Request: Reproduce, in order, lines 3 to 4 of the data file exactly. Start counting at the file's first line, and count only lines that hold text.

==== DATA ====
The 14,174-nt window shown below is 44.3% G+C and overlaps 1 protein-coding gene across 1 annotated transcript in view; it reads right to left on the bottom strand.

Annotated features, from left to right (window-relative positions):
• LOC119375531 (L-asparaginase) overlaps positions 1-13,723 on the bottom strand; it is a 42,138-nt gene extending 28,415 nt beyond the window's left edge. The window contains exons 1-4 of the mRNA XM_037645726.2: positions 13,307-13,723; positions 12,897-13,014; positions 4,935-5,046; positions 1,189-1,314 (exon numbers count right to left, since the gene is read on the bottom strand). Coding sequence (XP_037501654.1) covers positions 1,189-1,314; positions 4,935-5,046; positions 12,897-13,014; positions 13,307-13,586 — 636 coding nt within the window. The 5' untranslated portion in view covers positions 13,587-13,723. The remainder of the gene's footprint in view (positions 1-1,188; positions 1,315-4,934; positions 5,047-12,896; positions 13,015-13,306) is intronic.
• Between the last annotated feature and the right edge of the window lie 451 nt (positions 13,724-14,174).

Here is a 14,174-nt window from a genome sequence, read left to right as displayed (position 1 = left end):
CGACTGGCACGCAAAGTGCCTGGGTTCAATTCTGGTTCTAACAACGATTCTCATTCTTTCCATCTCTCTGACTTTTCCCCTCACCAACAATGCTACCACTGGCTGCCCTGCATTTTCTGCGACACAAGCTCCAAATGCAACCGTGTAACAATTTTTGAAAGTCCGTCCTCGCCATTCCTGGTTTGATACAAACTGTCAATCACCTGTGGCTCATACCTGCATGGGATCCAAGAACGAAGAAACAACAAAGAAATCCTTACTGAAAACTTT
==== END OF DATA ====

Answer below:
• LOC119375531 (L-asparaginase) overlaps positions 1-13,723 on the bottom strand; it is a 42,138-nt gene extending 28,415 nt beyond the window's left edge. The window contains exons 1-4 of the mRNA XM_037645726.2: positions 13,307-13,723; positions 12,897-13,014; positions 4,935-5,046; positions 1,189-1,314 (exon numbers count right to left, since the gene is read on the bottom strand). Coding sequence (XP_037501654.1) covers positions 1,189-1,314; positions 4,935-5,046; positions 12,897-13,014; positions 13,307-13,586 — 636 coding nt within the window. The 5' untranslated portion in view covers positions 13,587-13,723. The remainder of the gene's footprint in view (positions 1-1,188; positions 1,315-4,934; positions 5,047-12,896; positions 13,015-13,306) is intronic.
• Between the last annotated feature and the right edge of the window lie 451 nt (positions 13,724-14,174).